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course of the attack there was a , fire that was never explained, a severe fire that crippled the ship and caused the crew to abandon it. we have in the middle of the night, in one of the most dangerous waterways, certainly it would fit what people think of as piracy. evacuated. the crew were able to get off, they are rescued by the u.s. navy. and then strange things start happening. carol: this does remind me of the tom hanks movie, cannot remember the title. oliver: "captain phillips." i think that became such a cultural pivot point, that movie. these are dangerous waters. these are places where captains know what they are getting into. could you set the scene? -- half,a typical taff a typical time of day?
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what led to this situation happening? matt: the tanker made arrangements through its owner, a greek gentlemen, to bring on board a security team for the transit through the gulf of aden, this dangerous area. that is not unusual. a lot of vessels -- more a few will travelan now, through particularly risky areas with an embarked security team. what was more unusual was how what occurred. the tiger made an arrangement to pick them up some part into the gulf of aden rather than the start of the dangerous area and drift overnight, cut engines overnight while it waited for the team to turn up. now, the biggest thing that all of these anti-piracy handbooks say is the biggest ally of a large vessel is to keep moving and out run a dish out run
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anything that is after you. the idea of having a very large ship floating immobile was unusual. carol: that was one of many unusual things connected with this accident or this apparent hijacking. what were some of the others? matt: the u.s. navy began asking questions about this. as you probably know, there is a significant european union and navy operation to police these waters. they are very interested in piracy especially if it leads to , the destruction of a vessel. some things did not make sense to them. pirates are generally somali in that part of the world. these member reported by the captain to have instructed them to go to somali except the days -- except they spoke arabic. speak somali, not arabic. they seemed to have tan skin,
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more associated with the eastern world and west africa. what circumstances would lead a pirate to burn a ship? if you are in the piracy business, getting on the ship is the whole point. you do not abandon the ship and you do not damage it. the ship is valuable to you, your goal is to hold the crew for ransom. right from early doors, they veryht it was a very, atypical pirate attack. carol: speaking of crimes, in the economic section, how stealing fuel became a $1 billion a year business in mexico. oliver: we got the investigative story from reporter amy stillman. black tell us about the gasoline market in mexico. amy so mexico has had a problem : with fuel for a long time. this is an issue that has been going on for about three decades. but in the past six years or so, what we have seen is that the problem has multiplied.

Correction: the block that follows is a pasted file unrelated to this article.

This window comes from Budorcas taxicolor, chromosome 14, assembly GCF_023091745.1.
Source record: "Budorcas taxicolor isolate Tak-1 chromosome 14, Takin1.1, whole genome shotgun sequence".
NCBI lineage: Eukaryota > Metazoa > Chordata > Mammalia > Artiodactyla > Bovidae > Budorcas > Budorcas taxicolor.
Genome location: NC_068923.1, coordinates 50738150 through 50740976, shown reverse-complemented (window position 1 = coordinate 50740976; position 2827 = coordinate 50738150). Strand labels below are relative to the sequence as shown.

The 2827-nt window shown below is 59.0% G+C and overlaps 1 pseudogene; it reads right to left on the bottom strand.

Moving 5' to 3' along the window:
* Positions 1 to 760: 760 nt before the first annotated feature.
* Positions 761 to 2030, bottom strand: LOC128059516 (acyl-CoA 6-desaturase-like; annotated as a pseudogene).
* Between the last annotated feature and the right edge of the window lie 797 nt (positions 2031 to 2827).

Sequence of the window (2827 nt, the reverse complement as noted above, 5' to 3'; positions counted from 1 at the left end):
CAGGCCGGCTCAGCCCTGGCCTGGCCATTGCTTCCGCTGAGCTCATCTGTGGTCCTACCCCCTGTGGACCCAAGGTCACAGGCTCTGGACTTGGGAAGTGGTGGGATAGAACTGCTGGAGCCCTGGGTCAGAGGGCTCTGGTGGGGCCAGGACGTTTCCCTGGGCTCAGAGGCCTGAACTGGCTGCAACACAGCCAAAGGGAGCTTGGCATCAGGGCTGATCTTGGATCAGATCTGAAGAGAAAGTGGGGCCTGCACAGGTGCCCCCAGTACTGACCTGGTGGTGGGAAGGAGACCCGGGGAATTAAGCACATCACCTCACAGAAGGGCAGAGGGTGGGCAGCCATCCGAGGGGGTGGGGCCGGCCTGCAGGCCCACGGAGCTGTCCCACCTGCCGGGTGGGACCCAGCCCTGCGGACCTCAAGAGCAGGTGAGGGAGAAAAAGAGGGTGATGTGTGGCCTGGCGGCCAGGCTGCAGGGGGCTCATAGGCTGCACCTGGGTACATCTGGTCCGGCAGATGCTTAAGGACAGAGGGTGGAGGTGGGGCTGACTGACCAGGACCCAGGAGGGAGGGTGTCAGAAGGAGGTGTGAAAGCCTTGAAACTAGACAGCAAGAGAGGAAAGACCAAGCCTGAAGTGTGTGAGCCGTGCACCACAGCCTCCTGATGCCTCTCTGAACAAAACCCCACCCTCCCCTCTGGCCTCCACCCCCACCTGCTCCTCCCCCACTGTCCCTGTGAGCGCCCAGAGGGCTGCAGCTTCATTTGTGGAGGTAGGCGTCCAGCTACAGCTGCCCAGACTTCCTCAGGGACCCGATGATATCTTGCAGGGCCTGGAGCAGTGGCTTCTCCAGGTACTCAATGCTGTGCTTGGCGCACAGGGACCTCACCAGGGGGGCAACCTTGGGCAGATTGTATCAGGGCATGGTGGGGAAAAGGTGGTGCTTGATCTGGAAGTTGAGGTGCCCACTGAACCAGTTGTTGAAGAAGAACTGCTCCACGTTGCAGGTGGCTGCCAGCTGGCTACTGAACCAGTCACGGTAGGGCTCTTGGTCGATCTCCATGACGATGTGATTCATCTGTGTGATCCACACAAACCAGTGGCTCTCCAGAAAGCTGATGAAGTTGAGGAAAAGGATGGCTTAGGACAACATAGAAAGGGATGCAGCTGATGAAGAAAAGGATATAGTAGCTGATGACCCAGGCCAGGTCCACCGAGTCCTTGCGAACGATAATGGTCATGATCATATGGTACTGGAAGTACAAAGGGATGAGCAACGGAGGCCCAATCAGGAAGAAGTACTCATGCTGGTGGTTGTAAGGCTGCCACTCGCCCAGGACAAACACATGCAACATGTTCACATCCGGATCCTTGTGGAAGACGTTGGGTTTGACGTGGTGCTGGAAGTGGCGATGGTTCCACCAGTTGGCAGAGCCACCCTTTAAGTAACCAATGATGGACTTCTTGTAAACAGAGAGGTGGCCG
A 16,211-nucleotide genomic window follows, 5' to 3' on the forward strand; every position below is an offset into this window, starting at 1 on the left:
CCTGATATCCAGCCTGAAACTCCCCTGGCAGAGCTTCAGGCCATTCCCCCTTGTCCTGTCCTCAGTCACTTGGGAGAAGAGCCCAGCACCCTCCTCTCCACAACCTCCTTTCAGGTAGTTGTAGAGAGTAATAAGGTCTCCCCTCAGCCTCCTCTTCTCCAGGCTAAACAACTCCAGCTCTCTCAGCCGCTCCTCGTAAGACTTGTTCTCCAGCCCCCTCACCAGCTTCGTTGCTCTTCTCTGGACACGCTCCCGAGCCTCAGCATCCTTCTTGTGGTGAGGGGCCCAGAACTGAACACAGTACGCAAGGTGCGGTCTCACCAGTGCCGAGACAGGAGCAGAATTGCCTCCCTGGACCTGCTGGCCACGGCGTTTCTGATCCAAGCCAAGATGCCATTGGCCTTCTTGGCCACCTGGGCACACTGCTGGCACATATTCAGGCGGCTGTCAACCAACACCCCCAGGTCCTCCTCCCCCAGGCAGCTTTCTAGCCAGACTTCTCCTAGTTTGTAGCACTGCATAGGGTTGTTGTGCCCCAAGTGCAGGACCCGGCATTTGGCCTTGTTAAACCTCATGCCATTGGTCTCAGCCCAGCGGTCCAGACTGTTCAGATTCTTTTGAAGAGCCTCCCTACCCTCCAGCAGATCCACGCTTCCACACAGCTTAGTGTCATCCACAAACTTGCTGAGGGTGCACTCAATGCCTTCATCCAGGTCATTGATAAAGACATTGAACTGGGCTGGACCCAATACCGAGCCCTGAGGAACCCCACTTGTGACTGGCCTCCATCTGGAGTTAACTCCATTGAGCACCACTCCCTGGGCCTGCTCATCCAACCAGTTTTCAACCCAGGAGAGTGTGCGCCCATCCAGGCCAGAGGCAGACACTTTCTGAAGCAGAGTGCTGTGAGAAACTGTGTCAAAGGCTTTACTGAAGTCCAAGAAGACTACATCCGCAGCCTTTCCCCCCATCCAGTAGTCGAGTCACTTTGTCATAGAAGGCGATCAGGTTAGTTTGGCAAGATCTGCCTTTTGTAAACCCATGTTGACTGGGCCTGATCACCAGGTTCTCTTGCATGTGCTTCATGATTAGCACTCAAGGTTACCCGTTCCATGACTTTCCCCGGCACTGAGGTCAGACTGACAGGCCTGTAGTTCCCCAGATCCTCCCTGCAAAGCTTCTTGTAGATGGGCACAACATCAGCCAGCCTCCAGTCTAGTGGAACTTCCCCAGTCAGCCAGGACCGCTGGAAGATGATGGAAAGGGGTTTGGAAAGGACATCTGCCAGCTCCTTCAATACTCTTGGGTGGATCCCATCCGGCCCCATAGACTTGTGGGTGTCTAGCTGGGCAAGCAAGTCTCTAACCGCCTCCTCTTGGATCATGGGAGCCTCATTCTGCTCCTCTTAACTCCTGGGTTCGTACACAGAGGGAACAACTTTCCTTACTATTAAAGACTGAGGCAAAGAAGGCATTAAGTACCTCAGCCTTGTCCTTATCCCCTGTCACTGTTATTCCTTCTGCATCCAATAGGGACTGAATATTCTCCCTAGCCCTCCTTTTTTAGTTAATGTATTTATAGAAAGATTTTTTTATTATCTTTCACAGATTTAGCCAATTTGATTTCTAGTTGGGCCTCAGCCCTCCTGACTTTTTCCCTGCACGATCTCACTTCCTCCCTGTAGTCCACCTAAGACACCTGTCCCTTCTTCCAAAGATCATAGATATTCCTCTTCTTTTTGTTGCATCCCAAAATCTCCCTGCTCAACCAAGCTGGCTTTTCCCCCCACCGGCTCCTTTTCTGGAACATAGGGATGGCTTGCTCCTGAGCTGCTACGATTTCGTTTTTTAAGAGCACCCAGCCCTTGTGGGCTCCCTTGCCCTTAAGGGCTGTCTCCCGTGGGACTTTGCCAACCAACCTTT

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how it works is that fuel fees, or people involved in this trade essentially dig up pipelines owned by the big oil -- state oil company. they tap them, siphon out the it, and then they sell sometimes by the side of the road to truckers or even within markets where cars can actually come through in what is effectively a drive-through attended by these black marketeers. the problem has existed for a very long time but it has become more of an issue in the past six years as it has been a very profitable business for many people in mexico. oliver: why is the profitability, why do the margins make the most sense now? why is the proliferation coming
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to a peak, where, you guys have the story, we have looked at this topic before. why is is coming to something of a climax? amy yes. : one of the issues that is becoming increasingly of concern is that you are seeing organized crime groups get involved in fuel theft. it started off 30 years ago with some workers that were doing it stolenside and using fuels for their particular transport businesses. since then the practice has grown and basically fuel theft, thieves have found it easy to do. it has gotten bigger and bigger. now, people are more aware of it so people will go and actively seek out stolen fuel. also, it is important to remember that it is cheaper. it is 20% cheaper than what you would get at a gas station so it makes a lot of sense.
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oliver: up next, the newest star in sports news and how it plans to knock out the competition. carol: nasa says that it has a quiet supersonic plane. oliver: this is "bloomberg businessweek." ♪
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oliver: welcome back to "bloomberg businessweek." i am oliver renick. carol: i am carol massar. you can find us online on businessweek.com. oliver: and on our mobile app. a new sports site is gaining traction. carol: its ability to cover sports without covering itself in ads. here is a reporter joshua bruce the. writing about an interesting form of new sports media. tell us about the athletic. josh the athletic is a : subscription-based website for local sports. they operate right now in four cities. the idea is that we do not need to give everyone, we can get a